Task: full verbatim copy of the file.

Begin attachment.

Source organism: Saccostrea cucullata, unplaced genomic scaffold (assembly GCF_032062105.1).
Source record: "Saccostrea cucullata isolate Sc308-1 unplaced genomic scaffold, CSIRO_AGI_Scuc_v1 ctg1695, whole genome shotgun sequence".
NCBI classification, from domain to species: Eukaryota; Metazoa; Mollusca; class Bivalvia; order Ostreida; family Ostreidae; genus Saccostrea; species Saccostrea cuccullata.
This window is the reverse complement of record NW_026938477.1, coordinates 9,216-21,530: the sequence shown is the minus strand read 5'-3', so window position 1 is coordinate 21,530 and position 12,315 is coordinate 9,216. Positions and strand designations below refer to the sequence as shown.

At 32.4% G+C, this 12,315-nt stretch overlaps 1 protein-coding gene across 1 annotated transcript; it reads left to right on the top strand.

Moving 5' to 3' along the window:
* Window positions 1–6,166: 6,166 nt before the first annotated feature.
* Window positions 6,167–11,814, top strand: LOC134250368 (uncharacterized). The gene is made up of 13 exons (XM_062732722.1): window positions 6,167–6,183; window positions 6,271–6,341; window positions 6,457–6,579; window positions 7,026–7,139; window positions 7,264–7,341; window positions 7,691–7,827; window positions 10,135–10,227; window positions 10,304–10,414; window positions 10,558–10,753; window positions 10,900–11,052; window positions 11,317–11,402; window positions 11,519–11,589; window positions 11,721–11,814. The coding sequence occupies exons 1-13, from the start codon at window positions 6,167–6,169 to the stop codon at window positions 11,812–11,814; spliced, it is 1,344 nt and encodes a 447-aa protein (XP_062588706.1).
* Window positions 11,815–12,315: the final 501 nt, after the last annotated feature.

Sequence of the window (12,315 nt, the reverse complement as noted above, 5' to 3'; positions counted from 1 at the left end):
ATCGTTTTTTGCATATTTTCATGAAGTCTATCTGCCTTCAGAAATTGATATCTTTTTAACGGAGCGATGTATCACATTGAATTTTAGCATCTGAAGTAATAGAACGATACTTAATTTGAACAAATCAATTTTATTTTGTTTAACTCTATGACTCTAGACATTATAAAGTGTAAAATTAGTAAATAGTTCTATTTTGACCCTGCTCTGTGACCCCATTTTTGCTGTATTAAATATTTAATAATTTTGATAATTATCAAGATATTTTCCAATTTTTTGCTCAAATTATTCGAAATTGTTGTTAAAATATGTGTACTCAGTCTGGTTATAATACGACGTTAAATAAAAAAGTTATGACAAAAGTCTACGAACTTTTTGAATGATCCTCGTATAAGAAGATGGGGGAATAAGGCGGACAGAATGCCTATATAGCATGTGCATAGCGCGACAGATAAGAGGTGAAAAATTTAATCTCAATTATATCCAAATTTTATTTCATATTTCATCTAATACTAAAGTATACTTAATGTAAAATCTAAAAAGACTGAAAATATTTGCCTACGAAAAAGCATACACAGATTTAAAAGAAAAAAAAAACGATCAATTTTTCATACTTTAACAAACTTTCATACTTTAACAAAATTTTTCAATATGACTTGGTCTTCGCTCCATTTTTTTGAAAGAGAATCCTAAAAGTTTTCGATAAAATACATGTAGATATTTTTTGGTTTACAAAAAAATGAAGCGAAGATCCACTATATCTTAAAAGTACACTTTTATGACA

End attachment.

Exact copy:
Source organism: Saccostrea cucullata, unplaced genomic scaffold (assembly GCF_032062105.1).
Source record: "Saccostrea cucullata isolate Sc308-1 unplaced genomic scaffold, CSIRO_AGI_Scuc_v1 ctg1695, whole genome shotgun sequence".
NCBI classification, from domain to species: Eukaryota; Metazoa; Mollusca; class Bivalvia; order Ostreida; family Ostreidae; genus Saccostrea; species Saccostrea cuccullata.
This window is the reverse complement of record NW_026938477.1, coordinates 9,216-21,530: the sequence shown is the minus strand read 5'-3', so window position 1 is coordinate 21,530 and position 12,315 is coordinate 9,216. Positions and strand designations below refer to the sequence as shown.

At 32.4% G+C, this 12,315-nt stretch overlaps 1 protein-coding gene across 1 annotated transcript; it reads left to right on the top strand.

Moving 5' to 3' along the window:
* Window positions 1–6,166: 6,166 nt before the first annotated feature.
* Window positions 6,167–11,814, top strand: LOC134250368 (uncharacterized). The gene is made up of 13 exons (XM_062732722.1): window positions 6,167–6,183; window positions 6,271–6,341; window positions 6,457–6,579; window positions 7,026–7,139; window positions 7,264–7,341; window positions 7,691–7,827; window positions 10,135–10,227; window positions 10,304–10,414; window positions 10,558–10,753; window positions 10,900–11,052; window positions 11,317–11,402; window positions 11,519–11,589; window positions 11,721–11,814. The coding sequence occupies exons 1-13, from the start codon at window positions 6,167–6,169 to the stop codon at window positions 11,812–11,814; spliced, it is 1,344 nt and encodes a 447-aa protein (XP_062588706.1).
* Window positions 11,815–12,315: the final 501 nt, after the last annotated feature.

Sequence of the window (12,315 nt, the reverse complement as noted above, 5' to 3'; positions counted from 1 at the left end):
ATCGTTTTTTGCATATTTTCATGAAGTCTATCTGCCTTCAGAAATTGATATCTTTTTAACGGAGCGATGTATCACATTGAATTTTAGCATCTGAAGTAATAGAACGATACTTAATTTGAACAAATCAATTTTATTTTGTTTAACTCTATGACTCTAGACATTATAAAGTGTAAAATTAGTAAATAGTTCTATTTTGACCCTGCTCTGTGACCCCATTTTTGCTGTATTAAATATTTAATAATTTTGATAATTATCAAGATATTTTCCAATTTTTTGCTCAAATTATTCGAAATTGTTGTTAAAATATGTGTACTCAGTCTGGTTATAATACGACGTTAAATAAAAAAGTTATGACAAAAGTCTACGAACTTTTTGAATGATCCTCGTATAAGAAGATGGGGGAATAAGGCGGACAGAATGCCTATATAGCATGTGCATAGCGCGACAGATAAGAGGTGAAAAATTTAATCTCAATTATATCCAAATTTTATTTCATATTTCATCTAATACTAAAGTATACTTAATGTAAAATCTAAAAAGACTGAAAATATTTGCCTACGAAAAAGCATACACAGATTTAAAAGAAAAAAAAAACGATCAATTTTTCATACTTTAACAAACTTTCATACTTTAACAAAATTTTTCAATATGACTTGGTCTTCGCTCCATTTTTTTGAAAGAGAATCCTAAAAGTTTTCGATAAAATACATGTAGATATTTTTTGGTTTACAAAAAAATGAAGCGAAGATCCACTATATCTTAAAAGTACACTTTTATGACA